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      Safety and efficacy of epithelium removal and transepithelial corneal collagen crosslinking for keratoconus.

      1 , 2 , 3

      Eye (London, England)

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          Abstract

          This review aims to assess the efficacy and safety of epithelial removal (ER) and transepithelial (TE) corneal collagen crosslinking (CXL) for the treatment of keratoconus. We used MEDLINE to identify all ER and TE CXL studies on keratoconic eyes (n≥20, follow-up ≥12 months). Ex vivo and studies for non-keratoconus indications or in conjunction with other procedures were excluded. Data on uncorrected (UDVA) and corrected (CDVA) distance visual acuity, refractive cylinder, maximum keratometry (Kmax), and adverse events were collected at the latest follow-up and 1 year. Only one randomised controlled trial (RCT) qualified inclusion. Forty-four ER and five TE studies were included. For logMAR UDVA, CDVA, mean spherical equivalent, refractive cylinder and Kmax, at latest follow-up 81, 85, 93, 62, and 93% ER studies vs 66.7, 80, 75, 33, and 40% TE studies reported improvement, respectively. Whereas at 1 year, 90, 59, and 91% ER studies vs 80, 50, and 25% TE studies reported improvement, respectively. The majority of studies showed reduced pachymetry in both groups. Treatment failure, retreatment rates, and conversion to transplantation were reported to be up to 33, 8.6, and 6.25%, respectively, in ER studies only. Stromal oedema, haze, keratitis, and scarring were only reported in ER studies, whereas endothelial cell counts remained variable in both groups. Both ER and TE studies showed improvement in visual acuity, refractive cylinder but Kmax worsened in most TE studies. Adverse events were reported more with ER studies. This review calls for more high quality ER and TE studies with comparable parameters for further assessment of safety and efficacy.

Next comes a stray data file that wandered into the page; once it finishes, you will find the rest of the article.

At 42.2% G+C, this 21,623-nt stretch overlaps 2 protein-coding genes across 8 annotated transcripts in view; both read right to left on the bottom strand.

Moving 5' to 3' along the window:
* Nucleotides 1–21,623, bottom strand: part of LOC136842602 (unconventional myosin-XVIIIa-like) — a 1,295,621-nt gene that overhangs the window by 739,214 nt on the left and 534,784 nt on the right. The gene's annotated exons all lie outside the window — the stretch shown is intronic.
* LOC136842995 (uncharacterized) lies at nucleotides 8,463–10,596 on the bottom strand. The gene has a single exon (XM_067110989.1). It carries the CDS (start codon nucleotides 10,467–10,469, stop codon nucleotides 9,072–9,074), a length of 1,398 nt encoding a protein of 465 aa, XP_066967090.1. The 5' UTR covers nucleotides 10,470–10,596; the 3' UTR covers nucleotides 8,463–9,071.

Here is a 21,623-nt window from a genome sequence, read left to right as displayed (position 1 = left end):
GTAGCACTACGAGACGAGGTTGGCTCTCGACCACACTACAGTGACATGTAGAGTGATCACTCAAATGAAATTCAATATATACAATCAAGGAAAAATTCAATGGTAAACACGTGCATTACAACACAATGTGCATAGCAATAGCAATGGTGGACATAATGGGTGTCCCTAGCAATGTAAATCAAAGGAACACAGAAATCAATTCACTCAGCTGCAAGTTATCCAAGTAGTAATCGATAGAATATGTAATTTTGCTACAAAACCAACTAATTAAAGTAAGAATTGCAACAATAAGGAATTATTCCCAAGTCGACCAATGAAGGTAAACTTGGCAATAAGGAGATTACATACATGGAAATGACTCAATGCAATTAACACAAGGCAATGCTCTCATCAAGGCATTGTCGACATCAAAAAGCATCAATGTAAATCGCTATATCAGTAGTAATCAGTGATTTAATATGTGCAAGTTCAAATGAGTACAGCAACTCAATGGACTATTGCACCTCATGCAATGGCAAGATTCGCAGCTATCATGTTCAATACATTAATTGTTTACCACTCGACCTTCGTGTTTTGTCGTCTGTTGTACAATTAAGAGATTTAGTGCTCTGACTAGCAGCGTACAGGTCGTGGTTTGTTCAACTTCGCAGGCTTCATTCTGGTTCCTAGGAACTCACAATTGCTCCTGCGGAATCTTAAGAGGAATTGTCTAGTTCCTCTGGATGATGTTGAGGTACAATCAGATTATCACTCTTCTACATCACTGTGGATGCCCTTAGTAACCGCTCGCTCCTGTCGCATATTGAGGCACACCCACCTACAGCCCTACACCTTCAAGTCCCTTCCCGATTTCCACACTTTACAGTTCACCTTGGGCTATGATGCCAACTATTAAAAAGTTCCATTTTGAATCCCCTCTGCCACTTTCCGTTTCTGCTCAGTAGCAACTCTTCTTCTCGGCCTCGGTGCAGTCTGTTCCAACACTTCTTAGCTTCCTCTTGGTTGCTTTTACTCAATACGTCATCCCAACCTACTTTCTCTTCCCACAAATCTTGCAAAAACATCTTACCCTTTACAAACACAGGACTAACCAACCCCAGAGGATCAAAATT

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          Author and article information

          Journal
          Eye (Lond)
          Eye (London, England)
          1476-5454
          0950-222X
          Jan 2015
          : 29
          : 1
          Affiliations
          [1 ] Department of Ophthalmology, Queen Mary's Hospital, King's College Hospital NHS Foundation Trust, London, UK.
          [2 ] Cochrane Eyes and Vision Group, Department of Epidemiology, Johns Hopkins Bloomberg School of Public Health, Baltimore, MD, USA.
          [3 ] Sussex Eye Hospital, Brighton and Sussex University Hospitals NHS Trust, Brighton, UK.
          Article
          eye2014230
          10.1038/eye.2014.230
          25277300

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